2nd Symposium on Aerosol-Cloud-Climate Interactions
12th Conference on Atmospheric Chemistry

477

Impacts Of Weather Conditions Modified By Urban Expansion On Secondary Organic Aerosol And Ozone Formation with WRF/CHEM

Xuemei Wang, Sun Yat-sen Univ., Guangzhou, Guangdong, China; and Z. Wu, F. Chen, and A. Guenther

The online Weather Research and Forecasting and Chemistry (WRF/CHEM) model, coupled with urban canopy (UCM) and biogenic-emission models, is used to explore impacts of urban expansion on secondary organic aerosols (SOA) and ozone formation. Two scenarios of urban maps are used in WRF/CHEM to represent early 1990s (pre-urbanization) and current urban distribution in the Pearl River Delta (PRD). Month-long simulation results using the above land-use scenarios for March 2001 show prominent differences in meteorological conditions and surface ozone concentrations. Urbanization increases both the day- and night-time 2-m temperatures by about 0.6C and 1.4C, respectively, while it decreases both the day- and night-time 10-m wind speed. Daytime reduction in the wind speed by about 3.0 m s-1 is larger than that for the nighttime (0.5 to 2 m s-1). Urbanization also increases both the day- and night-time boundary layer depths. The daytime increase in the PBL height (> 200 m) is also larger than the nighttime (50-100m). The meteorological conditions modified by urbanization lead to detectable ozone and SOA concentration changes in the PRD: (1) Urbanization can increase monthly averaged temperatures by about 0.63, decrease monthly averaged 10-m wind speeds by 38%, increase monthly averaged boundary-layer depths by 80 m, and decrease monthly averaged water mixing ratio by 0.2 g/kg. (2) Changes in meteorological conditions can result in detectable concentration changes of NOx, VOC, O3 and NO3 radicals. Urbanization decreases surface NOx and VOC concentrations by a maximum of 4 ppbv and 1.5 ppbv, respectively. Surface O3 and NO3 radical concentrations over major cities increase by about 2C4 ppbv and 4C12 pptv, respectively; areas with increasing O3 and NO3 radical concentrations generally coincide with the areas of temperature increase and wind speed reduction where NOx and VOC decrease. (3) Urbanization can induce 9% increase of SOA in Foshan, Zhongshan and west Guangzhou and 3% decrease in Shenzhen and Dongguan. Over PRD major cities, SOA from Aitken mode reduces by 30% but with more than 70% SOA from accumulate mode. Urbanization has stronger influence on SOA formation from Aitken mode. (4) Over the PRD, 55C65% SOA comes from aromatics precursors. Urbanization has strongest influence on aromatics precursors to produce SOA (14% increase), while there is less influence on alkane precursors. Alkene precursors have negative contribution to SOA formation under urbanization situation.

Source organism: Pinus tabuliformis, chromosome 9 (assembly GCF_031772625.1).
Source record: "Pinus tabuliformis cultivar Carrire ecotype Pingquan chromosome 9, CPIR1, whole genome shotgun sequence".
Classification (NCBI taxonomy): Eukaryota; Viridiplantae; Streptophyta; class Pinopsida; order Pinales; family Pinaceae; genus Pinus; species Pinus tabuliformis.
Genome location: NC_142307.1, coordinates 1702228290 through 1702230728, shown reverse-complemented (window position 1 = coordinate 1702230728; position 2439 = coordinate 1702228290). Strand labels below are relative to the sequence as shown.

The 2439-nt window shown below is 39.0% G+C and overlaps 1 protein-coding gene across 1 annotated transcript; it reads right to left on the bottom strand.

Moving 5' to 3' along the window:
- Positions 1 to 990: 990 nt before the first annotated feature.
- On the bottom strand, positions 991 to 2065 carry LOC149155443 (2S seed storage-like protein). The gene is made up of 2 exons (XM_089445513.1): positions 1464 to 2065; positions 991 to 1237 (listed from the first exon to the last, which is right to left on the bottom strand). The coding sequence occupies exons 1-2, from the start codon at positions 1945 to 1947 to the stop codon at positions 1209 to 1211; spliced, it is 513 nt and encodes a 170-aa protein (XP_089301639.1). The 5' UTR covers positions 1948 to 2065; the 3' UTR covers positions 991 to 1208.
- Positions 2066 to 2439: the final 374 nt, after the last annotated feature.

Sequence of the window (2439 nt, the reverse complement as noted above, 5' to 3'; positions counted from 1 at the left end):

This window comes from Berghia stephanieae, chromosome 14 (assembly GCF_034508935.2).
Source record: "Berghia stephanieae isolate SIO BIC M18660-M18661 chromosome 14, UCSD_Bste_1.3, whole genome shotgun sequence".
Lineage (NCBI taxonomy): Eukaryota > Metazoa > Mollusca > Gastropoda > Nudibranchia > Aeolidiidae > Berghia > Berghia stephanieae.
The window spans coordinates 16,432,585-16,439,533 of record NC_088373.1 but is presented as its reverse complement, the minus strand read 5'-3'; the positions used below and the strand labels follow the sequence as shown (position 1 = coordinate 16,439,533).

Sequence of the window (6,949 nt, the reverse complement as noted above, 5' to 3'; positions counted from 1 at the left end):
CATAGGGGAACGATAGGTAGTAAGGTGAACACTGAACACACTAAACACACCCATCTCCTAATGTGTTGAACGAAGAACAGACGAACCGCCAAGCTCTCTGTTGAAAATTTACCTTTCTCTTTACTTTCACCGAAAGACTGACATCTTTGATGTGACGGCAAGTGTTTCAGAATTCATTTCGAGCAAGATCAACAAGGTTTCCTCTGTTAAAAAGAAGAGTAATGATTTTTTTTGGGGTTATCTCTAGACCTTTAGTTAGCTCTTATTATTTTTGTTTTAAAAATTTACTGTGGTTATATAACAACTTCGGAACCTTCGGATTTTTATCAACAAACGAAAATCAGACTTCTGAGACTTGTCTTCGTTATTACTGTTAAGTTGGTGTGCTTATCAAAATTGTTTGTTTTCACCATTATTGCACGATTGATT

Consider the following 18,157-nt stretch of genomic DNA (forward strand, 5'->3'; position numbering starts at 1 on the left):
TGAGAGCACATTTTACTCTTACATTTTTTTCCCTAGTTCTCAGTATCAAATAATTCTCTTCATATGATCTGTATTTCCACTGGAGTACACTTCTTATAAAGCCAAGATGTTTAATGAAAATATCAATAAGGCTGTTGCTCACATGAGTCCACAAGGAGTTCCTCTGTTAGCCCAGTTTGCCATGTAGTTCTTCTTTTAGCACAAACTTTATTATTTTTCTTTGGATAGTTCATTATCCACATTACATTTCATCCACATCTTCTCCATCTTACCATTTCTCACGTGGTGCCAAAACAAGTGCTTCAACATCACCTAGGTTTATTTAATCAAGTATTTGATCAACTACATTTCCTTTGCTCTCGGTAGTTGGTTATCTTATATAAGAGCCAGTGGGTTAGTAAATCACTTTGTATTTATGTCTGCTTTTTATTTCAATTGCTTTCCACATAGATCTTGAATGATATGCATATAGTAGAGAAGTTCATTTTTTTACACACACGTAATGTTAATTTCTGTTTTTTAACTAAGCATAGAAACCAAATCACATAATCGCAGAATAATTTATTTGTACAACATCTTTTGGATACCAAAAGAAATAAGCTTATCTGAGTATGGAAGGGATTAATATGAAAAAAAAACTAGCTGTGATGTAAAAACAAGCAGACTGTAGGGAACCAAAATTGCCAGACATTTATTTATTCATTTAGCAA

Joint Poster Session , Aerosol, Cloud, and Climate
Wednesday, 20 January 2010, 2:30 PM-4:00 PM, Exhibit Hall B2

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